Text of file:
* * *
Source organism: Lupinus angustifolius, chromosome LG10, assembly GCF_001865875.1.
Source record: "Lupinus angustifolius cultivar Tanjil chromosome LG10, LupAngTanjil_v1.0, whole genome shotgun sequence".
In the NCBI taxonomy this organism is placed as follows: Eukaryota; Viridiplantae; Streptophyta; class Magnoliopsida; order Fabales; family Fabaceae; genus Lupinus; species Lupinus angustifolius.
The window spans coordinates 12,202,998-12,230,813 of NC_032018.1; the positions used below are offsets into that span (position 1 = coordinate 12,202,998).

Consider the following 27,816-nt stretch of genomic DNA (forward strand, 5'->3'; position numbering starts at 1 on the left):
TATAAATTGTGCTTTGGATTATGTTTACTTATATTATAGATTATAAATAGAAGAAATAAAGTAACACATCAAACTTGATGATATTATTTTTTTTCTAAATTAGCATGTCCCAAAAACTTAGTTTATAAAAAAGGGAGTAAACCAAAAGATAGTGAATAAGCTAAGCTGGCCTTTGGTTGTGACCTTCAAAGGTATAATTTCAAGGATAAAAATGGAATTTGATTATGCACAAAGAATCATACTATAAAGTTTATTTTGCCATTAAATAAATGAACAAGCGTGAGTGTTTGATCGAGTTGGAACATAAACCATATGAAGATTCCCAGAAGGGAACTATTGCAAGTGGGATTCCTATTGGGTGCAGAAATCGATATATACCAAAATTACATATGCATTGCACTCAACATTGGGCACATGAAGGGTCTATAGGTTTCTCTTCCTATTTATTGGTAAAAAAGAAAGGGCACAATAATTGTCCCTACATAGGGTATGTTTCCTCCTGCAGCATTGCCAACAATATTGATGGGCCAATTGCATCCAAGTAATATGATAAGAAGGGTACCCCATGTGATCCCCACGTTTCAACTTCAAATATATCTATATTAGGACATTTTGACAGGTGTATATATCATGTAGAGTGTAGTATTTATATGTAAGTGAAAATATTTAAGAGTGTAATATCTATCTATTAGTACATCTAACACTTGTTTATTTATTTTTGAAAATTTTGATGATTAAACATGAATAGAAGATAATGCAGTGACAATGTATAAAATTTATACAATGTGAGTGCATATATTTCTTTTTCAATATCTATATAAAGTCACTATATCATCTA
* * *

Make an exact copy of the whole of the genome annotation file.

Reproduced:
Source organism: Lupinus angustifolius, chromosome LG10, assembly GCF_001865875.1.
Source record: "Lupinus angustifolius cultivar Tanjil chromosome LG10, LupAngTanjil_v1.0, whole genome shotgun sequence".
In the NCBI taxonomy this organism is placed as follows: Eukaryota; Viridiplantae; Streptophyta; class Magnoliopsida; order Fabales; family Fabaceae; genus Lupinus; species Lupinus angustifolius.
The window spans coordinates 12,202,998-12,230,813 of NC_032018.1; the positions used below are offsets into that span (position 1 = coordinate 12,202,998).

Consider the following 27,816-nt stretch of genomic DNA (forward strand, 5'->3'; position numbering starts at 1 on the left):
TATAAATTGTGCTTTGGATTATGTTTACTTATATTATAGATTATAAATAGAAGAAATAAAGTAACACATCAAACTTGATGATATTATTTTTTTTCTAAATTAGCATGTCCCAAAAACTTAGTTTATAAAAAAGGGAGTAAACCAAAAGATAGTGAATAAGCTAAGCTGGCCTTTGGTTGTGACCTTCAAAGGTATAATTTCAAGGATAAAAATGGAATTTGATTATGCACAAAGAATCATACTATAAAGTTTATTTTGCCATTAAATAAATGAACAAGCGTGAGTGTTTGATCGAGTTGGAACATAAACCATATGAAGATTCCCAGAAGGGAACTATTGCAAGTGGGATTCCTATTGGGTGCAGAAATCGATATATACCAAAATTACATATGCATTGCACTCAACATTGGGCACATGAAGGGTCTATAGGTTTCTCTTCCTATTTATTGGTAAAAAAGAAAGGGCACAATAATTGTCCCTACATAGGGTATGTTTCCTCCTGCAGCATTGCCAACAATATTGATGGGCCAATTGCATCCAAGTAATATGATAAGAAGGGTACCCCATGTGATCCCCACGTTTCAACTTCAAATATATCTATATTAGGACATTTTGACAGGTGTATATATCATGTAGAGTGTAGTATTTATATGTAAGTGAAAATATTTAAGAGTGTAATATCTATCTATTAGTACATCTAACACTTGTTTATTTATTTTTGAAAATTTTGATGATTAAACATGAATAGAAGATAATGCAGTGACAATGTATAAAATTTATACAATGTGAGTGCATATATTTCTTTTTCAATATCTATATAAAGTCACTATATCATCTA